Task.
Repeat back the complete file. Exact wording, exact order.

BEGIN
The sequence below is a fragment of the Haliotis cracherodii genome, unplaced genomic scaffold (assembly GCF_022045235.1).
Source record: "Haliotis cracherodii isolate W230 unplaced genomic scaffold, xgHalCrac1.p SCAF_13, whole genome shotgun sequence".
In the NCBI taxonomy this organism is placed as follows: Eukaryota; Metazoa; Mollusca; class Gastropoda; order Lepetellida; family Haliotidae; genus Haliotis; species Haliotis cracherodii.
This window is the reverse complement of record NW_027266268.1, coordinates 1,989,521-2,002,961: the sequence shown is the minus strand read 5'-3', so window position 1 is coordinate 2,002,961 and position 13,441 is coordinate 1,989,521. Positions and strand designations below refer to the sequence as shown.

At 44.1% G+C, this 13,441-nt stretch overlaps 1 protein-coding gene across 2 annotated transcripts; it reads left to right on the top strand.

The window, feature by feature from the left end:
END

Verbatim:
The sequence below is a fragment of the Haliotis cracherodii genome, unplaced genomic scaffold (assembly GCF_022045235.1).
Source record: "Haliotis cracherodii isolate W230 unplaced genomic scaffold, xgHalCrac1.p SCAF_13, whole genome shotgun sequence".
In the NCBI taxonomy this organism is placed as follows: Eukaryota; Metazoa; Mollusca; class Gastropoda; order Lepetellida; family Haliotidae; genus Haliotis; species Haliotis cracherodii.
This window is the reverse complement of record NW_027266268.1, coordinates 1,989,521-2,002,961: the sequence shown is the minus strand read 5'-3', so window position 1 is coordinate 2,002,961 and position 13,441 is coordinate 1,989,521. Positions and strand designations below refer to the sequence as shown.

At 44.1% G+C, this 13,441-nt stretch overlaps 1 protein-coding gene across 2 annotated transcripts; it reads left to right on the top strand.

The window, feature by feature from the left end: